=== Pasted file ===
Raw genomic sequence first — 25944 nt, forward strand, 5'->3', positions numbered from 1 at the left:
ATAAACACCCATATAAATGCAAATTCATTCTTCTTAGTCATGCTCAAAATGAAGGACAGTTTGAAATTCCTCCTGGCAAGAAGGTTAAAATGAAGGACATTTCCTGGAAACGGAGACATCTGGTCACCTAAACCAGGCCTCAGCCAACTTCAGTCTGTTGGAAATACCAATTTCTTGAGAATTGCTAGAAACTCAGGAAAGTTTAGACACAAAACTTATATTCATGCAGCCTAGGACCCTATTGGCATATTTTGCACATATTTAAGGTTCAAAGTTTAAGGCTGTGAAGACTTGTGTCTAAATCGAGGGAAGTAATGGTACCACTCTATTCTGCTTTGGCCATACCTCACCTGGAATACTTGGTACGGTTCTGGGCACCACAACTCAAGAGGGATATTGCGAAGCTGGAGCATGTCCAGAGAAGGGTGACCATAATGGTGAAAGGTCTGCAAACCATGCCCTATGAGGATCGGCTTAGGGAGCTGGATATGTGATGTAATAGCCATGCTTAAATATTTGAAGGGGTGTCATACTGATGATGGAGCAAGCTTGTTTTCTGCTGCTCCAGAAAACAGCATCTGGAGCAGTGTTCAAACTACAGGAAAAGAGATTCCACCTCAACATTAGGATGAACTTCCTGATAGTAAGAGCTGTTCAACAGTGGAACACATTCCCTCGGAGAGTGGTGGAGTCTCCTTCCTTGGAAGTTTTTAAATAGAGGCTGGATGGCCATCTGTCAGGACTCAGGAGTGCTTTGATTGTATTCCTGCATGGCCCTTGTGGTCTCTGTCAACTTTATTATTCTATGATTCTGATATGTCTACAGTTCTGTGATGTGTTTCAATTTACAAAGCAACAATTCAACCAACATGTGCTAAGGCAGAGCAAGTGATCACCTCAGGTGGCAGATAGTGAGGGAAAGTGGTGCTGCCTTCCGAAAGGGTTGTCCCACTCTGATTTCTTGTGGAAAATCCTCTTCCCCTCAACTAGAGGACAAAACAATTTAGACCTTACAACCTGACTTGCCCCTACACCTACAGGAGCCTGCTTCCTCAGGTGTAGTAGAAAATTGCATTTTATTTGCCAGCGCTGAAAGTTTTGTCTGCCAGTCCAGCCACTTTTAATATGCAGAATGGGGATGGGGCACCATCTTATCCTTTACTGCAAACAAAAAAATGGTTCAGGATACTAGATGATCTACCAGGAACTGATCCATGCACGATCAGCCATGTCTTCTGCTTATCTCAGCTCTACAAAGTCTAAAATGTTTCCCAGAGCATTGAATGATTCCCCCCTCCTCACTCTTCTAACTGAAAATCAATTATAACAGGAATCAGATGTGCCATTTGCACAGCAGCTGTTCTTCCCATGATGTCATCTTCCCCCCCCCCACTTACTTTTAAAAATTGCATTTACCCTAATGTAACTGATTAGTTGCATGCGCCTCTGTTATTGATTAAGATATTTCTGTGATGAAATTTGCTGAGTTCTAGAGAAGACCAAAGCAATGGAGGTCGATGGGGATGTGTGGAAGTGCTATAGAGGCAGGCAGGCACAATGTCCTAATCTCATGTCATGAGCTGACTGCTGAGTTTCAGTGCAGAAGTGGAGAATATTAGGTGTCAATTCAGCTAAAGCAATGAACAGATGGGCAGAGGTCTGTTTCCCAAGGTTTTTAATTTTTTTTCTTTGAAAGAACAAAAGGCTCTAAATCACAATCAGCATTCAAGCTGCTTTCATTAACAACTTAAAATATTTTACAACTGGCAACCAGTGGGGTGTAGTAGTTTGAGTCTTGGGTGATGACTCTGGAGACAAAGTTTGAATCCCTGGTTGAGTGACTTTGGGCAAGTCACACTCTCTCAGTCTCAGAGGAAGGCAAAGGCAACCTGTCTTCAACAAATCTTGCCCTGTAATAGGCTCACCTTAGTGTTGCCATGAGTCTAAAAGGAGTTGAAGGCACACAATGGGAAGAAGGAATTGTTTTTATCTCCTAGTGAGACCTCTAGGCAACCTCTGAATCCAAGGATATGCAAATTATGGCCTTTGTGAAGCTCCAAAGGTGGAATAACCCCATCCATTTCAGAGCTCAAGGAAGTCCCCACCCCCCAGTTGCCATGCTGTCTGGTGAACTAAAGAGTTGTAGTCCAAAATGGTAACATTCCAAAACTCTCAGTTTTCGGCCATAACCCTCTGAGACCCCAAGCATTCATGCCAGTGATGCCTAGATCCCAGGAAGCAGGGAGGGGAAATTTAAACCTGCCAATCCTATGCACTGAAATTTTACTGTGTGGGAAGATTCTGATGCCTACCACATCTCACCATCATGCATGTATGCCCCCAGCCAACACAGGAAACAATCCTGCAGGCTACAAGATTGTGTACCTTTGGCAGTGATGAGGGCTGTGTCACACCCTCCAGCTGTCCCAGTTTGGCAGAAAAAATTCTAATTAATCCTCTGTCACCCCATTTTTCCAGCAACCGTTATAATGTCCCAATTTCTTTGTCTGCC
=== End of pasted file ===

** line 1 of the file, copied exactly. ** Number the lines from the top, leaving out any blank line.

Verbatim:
Raw genomic sequence first — 25944 nt, forward strand, 5'->3', positions numbered from 1 at the left: